Enough talk about Mark Messier’s on-ice accomplishments–as his legacy has been strongly cemented and he’s a “no-brainer” Hall of Famer. Let’s talk about a man whom New York Post writer Larry Brooks called “as caring and contributing a member of the community as any professional athlete who ever called New York his home.” His dedication to the city in the wake of the 9/11 attacks was both undying and genuine; yeah, he surely scored a hat trick with New Yorkers during some very trying times. In addition, his almost-quiet–yet effective–affiliation with the Tomorrow’s Children’s Fund (which aids youngsters fighting cancer and other serious maladies) has been perhaps his greatest accomplishment. In short, Messier has raised MILLIONS of dollars for the non-profit organization; the Mark Messier Skyway at the Hackensack University Medical Center is due to open in a few weeks. As you can see, “The Captain” has simply vowed to make it one of his life “goals” to score OFF the ice, too.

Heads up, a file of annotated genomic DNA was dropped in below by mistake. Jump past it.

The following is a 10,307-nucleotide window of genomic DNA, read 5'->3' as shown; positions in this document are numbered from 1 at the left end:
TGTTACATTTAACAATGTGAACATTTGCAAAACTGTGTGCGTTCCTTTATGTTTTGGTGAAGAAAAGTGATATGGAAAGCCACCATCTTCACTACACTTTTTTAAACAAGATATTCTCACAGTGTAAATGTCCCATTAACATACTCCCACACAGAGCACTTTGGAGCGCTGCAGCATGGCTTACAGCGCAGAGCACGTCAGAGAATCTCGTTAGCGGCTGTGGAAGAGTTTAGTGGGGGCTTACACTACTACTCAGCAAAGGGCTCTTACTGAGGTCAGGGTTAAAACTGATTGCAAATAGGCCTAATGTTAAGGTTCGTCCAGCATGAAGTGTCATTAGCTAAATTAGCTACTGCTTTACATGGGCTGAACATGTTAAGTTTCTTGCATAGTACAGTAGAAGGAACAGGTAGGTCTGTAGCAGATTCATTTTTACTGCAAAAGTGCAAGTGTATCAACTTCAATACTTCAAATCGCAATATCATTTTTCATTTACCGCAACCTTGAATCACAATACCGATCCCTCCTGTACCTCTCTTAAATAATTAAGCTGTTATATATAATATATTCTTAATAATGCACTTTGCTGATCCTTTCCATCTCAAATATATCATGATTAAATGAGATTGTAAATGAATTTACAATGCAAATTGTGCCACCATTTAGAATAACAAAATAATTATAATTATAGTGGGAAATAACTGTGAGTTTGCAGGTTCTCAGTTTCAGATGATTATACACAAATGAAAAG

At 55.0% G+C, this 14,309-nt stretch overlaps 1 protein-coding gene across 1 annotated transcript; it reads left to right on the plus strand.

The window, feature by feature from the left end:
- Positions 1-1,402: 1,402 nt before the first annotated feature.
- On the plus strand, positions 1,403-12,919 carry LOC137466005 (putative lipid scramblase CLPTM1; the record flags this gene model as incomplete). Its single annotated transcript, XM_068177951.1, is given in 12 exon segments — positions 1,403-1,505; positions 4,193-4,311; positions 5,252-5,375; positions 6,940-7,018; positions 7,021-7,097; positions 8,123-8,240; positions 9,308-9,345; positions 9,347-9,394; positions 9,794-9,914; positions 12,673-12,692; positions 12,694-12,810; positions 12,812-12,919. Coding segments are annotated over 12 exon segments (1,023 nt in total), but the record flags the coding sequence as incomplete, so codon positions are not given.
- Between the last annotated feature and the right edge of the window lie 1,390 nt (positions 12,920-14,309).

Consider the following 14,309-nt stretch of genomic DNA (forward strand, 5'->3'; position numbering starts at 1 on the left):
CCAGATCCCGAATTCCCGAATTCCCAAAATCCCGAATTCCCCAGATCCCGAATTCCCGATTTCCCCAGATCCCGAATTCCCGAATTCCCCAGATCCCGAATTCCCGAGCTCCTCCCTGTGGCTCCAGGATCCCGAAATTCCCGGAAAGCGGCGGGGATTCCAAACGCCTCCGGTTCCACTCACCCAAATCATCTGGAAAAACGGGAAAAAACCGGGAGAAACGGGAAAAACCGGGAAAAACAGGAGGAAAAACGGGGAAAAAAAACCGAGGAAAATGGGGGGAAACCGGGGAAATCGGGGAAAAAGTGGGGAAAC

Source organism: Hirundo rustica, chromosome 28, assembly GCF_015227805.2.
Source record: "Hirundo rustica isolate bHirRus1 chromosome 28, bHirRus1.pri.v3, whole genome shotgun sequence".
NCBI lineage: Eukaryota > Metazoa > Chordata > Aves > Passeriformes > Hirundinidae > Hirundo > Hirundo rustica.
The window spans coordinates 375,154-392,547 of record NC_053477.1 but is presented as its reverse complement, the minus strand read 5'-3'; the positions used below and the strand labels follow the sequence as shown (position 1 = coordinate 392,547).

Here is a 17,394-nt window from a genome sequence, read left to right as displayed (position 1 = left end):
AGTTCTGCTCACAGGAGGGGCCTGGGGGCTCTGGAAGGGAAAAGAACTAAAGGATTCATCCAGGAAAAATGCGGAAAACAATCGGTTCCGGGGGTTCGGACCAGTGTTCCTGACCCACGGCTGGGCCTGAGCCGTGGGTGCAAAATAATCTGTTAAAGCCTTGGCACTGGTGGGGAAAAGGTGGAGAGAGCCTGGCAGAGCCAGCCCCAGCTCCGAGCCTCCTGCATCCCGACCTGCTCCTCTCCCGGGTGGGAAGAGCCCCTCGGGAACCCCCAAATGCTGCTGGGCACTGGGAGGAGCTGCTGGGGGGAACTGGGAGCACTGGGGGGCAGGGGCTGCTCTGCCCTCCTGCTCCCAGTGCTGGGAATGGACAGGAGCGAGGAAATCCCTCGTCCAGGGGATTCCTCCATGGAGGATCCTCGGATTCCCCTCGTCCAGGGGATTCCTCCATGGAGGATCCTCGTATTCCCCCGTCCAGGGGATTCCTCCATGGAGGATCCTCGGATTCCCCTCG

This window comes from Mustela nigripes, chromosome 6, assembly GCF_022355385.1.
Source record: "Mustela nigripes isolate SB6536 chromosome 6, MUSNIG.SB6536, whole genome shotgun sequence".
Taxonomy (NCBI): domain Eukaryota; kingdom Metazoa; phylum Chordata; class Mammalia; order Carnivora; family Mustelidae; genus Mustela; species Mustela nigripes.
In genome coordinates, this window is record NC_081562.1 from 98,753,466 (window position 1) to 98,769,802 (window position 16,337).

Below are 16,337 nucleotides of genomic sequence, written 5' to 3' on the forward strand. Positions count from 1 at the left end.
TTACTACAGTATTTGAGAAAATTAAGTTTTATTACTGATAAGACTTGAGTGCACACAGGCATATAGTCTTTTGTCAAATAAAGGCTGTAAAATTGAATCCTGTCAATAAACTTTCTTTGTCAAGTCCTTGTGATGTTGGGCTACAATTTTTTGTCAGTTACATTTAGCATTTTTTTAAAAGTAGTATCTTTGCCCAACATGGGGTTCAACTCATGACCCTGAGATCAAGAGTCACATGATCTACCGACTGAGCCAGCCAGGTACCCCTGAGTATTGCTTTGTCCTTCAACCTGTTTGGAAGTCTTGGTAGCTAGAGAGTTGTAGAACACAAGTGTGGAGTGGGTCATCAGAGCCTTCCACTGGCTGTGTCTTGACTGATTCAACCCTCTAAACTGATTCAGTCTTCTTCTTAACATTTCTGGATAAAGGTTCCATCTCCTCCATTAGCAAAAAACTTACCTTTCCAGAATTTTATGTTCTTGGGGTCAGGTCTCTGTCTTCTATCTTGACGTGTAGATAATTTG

The New York Rangers will retire Mark Messier’s #11 jersey on January 12th when they take on–who else–the Edmonton Oilers. There will surely be tears in the eyes of “The Captain” as he remembers things such as the 9/11 attacks, the optimism he brought to New York, and an unforgettable career started in Edmonton over a quarter-century ago. Many of us will also be emotional as we celebrate a man whose legacy surely transcended the ice–and continues to do so.

Mark Messier, there may be only one man who will forever be linked with the nickname “The Great One”–your former teammate Mr. Gretzky; even you’ll admit that and salute in his honor. But on behalf of many of us, I’d like to thank you for the memories and for truly being a HELLUVA GOOD ONE–one of the finest players to ever don a pair of hockey skates. Your actions both on AND off the ice will forever be fresh in our sports memories.

About the Author

Bob Lazzari

Bob Lazzari is an award-winning sports columnist for both Connecticut's Valley Times and NY Sports Day--where his "Sports Roundup" column is featured weekly. He is a member of the Connecticut Sports Writers' Alliance and host of "Monday Night Sports Talk" --a cable television show on CTV/Channel14 in Connecticut. A Fordham grad, Bob is a regular contributor to ESPN Radio's "Inside Yankee Baseball"; he can also be heard weekly every Tuesday morning on WXLM/104.7 FM in New London, CT. He has a popular blog where many of his past columns have been archived.